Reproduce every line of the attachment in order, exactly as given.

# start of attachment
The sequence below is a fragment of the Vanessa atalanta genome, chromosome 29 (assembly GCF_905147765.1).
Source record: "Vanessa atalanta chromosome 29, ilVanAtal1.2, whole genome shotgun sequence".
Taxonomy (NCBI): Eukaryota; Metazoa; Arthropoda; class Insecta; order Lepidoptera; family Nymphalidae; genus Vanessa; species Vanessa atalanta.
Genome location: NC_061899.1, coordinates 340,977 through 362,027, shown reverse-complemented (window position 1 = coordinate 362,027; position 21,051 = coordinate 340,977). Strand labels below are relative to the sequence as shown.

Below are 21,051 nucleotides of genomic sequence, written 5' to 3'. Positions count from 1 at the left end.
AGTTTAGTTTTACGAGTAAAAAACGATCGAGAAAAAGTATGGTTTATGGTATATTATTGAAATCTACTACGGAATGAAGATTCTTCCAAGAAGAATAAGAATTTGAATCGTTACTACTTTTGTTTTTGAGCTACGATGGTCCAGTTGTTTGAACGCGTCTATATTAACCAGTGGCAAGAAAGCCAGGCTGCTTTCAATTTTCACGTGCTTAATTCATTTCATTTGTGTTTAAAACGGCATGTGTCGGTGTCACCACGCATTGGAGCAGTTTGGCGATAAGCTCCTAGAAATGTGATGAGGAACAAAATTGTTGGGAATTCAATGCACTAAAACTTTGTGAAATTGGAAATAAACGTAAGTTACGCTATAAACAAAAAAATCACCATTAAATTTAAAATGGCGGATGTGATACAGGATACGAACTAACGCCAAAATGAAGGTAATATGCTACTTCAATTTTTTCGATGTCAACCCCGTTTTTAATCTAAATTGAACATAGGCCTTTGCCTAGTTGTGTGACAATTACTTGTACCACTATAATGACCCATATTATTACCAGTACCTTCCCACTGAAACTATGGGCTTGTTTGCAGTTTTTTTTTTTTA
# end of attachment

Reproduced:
The sequence below is a fragment of the Vanessa atalanta genome, chromosome 29 (assembly GCF_905147765.1).
Source record: "Vanessa atalanta chromosome 29, ilVanAtal1.2, whole genome shotgun sequence".
Taxonomy (NCBI): Eukaryota; Metazoa; Arthropoda; class Insecta; order Lepidoptera; family Nymphalidae; genus Vanessa; species Vanessa atalanta.
Genome location: NC_061899.1, coordinates 340,977 through 362,027, shown reverse-complemented (window position 1 = coordinate 362,027; position 21,051 = coordinate 340,977). Strand labels below are relative to the sequence as shown.

Below are 21,051 nucleotides of genomic sequence, written 5' to 3'. Positions count from 1 at the left end.
AGTTTAGTTTTACGAGTAAAAAACGATCGAGAAAAAGTATGGTTTATGGTATATTATTGAAATCTACTACGGAATGAAGATTCTTCCAAGAAGAATAAGAATTTGAATCGTTACTACTTTTGTTTTTGAGCTACGATGGTCCAGTTGTTTGAACGCGTCTATATTAACCAGTGGCAAGAAAGCCAGGCTGCTTTCAATTTTCACGTGCTTAATTCATTTCATTTGTGTTTAAAACGGCATGTGTCGGTGTCACCACGCATTGGAGCAGTTTGGCGATAAGCTCCTAGAAATGTGATGAGGAACAAAATTGTTGGGAATTCAATGCACTAAAACTTTGTGAAATTGGAAATAAACGTAAGTTACGCTATAAACAAAAAAATCACCATTAAATTTAAAATGGCGGATGTGATACAGGATACGAACTAACGCCAAAATGAAGGTAATATGCTACTTCAATTTTTTCGATGTCAACCCCGTTTTTAATCTAAATTGAACATAGGCCTTTGCCTAGTTGTGTGACAATTACTTGTACCACTATAATGACCCATATTATTACCAGTACCTTCCCACTGAAACTATGGGCTTGTTTGCAGTTTTTTTTTTTTA